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Sunday, July 9, 2017
by Lakshman I. Keerthisinghe-2017-07-08
When we are sick, we want an uncommon doctor; when we have a construction job to do, we want an uncommon engineer, and when we are at war, we want an uncommon general. It is only when we get into politics that we are satisfied with the common man.
– Herbert Hoover
It was reported in the media last week that State hospitals in Sri Lanka were paralyzed as doctors went on strike to demand that a private medical university be shut down, saying it could jeopardize health care standards in the island. The strike affected thousands of people as State-run hospitals were unable to provide outpatient treatment or perform routine surgeries. Doctors were still treating patients needing emergency or critical care, as well as children and pregnant women. Cancer hospitals and kidney disease treatment units were also still operating.
The private South As
ian Institute of Technology and Medicine (SAITM) has been at the centre of a controversy since its establishment in 2008. It is the only private university training medical students in Sri Lanka. Students at State-run medical faculties and government doctors say the private medical school does not meet the country's educational standards, which the private school denies. Doctors and students also say the existence of the private school could jeopardize the country's decades-long tradition of offering health care and education for free.
Storming Health Ministry
It was also reported that students from State-run universities stormed the Health Ministry to demand the private university be abolished, and were met by Police who swung batons and used tear gas and water cannons. Dozens of students were injured. Doctors at State-run hospitals urged the government to take action against those who ordered the Police crackdown. The Government Medical Officers' Association (GMOA) vowed to continue its strike until the government complied with its demands, while SAITM medical students have been embroiled in a legal battle to be permitted to practise medicine, after the Sri Lanka Medical Council (SLMC) denied them certification as doctors.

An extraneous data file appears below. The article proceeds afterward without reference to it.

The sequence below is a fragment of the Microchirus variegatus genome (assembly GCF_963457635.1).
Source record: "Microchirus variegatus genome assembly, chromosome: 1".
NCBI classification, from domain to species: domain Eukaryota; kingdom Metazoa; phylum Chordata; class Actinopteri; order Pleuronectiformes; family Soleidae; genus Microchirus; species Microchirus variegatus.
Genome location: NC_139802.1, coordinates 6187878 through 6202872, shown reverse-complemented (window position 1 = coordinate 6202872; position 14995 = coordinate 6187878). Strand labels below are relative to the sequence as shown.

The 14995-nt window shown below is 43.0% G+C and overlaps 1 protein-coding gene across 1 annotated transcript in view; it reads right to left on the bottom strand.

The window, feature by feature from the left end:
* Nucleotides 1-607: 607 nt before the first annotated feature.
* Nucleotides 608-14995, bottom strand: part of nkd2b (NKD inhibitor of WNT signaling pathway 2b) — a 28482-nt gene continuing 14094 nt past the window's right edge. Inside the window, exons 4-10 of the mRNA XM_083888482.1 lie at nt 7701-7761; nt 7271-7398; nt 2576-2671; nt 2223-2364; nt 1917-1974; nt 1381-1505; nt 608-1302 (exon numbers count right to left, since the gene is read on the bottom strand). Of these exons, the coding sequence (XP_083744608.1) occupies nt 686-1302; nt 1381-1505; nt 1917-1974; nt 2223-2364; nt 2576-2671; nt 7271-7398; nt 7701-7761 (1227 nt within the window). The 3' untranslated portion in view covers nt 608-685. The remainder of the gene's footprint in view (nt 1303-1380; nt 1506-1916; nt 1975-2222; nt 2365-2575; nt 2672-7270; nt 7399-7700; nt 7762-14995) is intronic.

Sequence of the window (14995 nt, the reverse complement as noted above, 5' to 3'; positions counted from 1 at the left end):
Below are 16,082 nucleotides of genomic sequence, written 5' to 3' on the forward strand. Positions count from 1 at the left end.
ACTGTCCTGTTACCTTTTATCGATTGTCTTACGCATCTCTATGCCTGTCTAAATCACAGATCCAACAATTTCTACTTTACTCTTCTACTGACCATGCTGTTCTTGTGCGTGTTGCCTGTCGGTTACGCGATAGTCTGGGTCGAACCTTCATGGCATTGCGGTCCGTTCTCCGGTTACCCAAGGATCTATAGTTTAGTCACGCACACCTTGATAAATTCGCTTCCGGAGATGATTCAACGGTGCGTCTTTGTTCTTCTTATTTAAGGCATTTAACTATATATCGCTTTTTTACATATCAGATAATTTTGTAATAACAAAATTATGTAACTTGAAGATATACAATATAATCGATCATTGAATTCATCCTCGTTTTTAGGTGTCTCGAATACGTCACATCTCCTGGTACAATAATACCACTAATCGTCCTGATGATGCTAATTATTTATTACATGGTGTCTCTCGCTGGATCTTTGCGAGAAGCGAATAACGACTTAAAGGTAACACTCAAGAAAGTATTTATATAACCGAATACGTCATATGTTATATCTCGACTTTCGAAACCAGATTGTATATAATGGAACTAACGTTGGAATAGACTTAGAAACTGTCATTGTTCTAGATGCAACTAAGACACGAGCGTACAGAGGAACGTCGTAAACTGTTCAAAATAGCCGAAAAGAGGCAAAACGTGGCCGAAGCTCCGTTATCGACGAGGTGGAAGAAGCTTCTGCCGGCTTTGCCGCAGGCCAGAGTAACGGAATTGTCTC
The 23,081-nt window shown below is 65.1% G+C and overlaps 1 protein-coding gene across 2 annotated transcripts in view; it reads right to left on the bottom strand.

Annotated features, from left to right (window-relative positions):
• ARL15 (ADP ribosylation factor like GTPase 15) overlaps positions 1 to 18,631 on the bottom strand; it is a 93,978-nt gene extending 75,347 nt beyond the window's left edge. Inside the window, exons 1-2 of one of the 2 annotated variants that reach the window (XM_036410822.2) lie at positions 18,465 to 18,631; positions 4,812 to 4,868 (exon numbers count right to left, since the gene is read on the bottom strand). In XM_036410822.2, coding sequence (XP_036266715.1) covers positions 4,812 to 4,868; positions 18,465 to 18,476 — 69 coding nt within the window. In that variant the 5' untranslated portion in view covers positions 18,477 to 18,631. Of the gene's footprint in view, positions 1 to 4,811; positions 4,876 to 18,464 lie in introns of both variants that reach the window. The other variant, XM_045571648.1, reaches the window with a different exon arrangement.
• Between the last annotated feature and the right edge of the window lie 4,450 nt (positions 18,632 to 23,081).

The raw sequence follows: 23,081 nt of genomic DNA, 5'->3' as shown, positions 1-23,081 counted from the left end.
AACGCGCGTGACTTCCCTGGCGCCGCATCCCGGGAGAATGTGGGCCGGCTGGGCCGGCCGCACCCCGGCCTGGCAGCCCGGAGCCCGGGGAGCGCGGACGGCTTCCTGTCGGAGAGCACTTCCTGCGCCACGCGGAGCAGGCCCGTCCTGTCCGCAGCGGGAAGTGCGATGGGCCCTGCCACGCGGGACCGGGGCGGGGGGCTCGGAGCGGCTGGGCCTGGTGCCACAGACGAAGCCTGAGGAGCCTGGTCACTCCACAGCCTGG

It is interesting to note that in March this year "The Hindu" reported that in India in a case involving the Maharashtra doctors' strike, the Bombay High Court directed the hospital managements to take disciplinary action. In this case a resident doctor at Sion Hospital was allegedly assaulted by the relatives of a patient who died a few hours after being admitted. A resident doctor in Dhule civil hospital was brutally attacked when he suggested a patient brought with head injury be taken to another hospital since they lacked neurosurgeon's expertise. Forty-nine doctors have been attacked in Maharashtra alone since 2015. Doctors in Maharashtra launched a state-wide protest since the Sion Hospital incident and they've been getting support from their medical fraternity across the nation. As doctors were on mass leave, thousands of patients at public hospitals were inconvenienced. Surgeries were cancelled, several patients were turned away from Out Patient Departments (OPD) and only emergency cases were being handled.
The Bombay High Court directed the management of government hospitals to take disciplinary action against around 4,500 doctors who are on strike for the second day in protest against attacks on two doctors last week. A Division Bench, comprising Chief Justice Manjula Chellur and Justice G.S. Kulkarni said contempt action should be taken against the striking doctors. If regular doctors are working, then how can the resident doctors fear for their safety, the Court observed. "It is a shame on the profession if doctors go on strike like factory men, then they are unfit to be doctors," the Court said. ''What will doctors do, if people thrash them in their rooms.
If doctors want to continue their strike, then they should stay 100 feet away from hospitals, so that visiting patients can get treatment without any difficulty."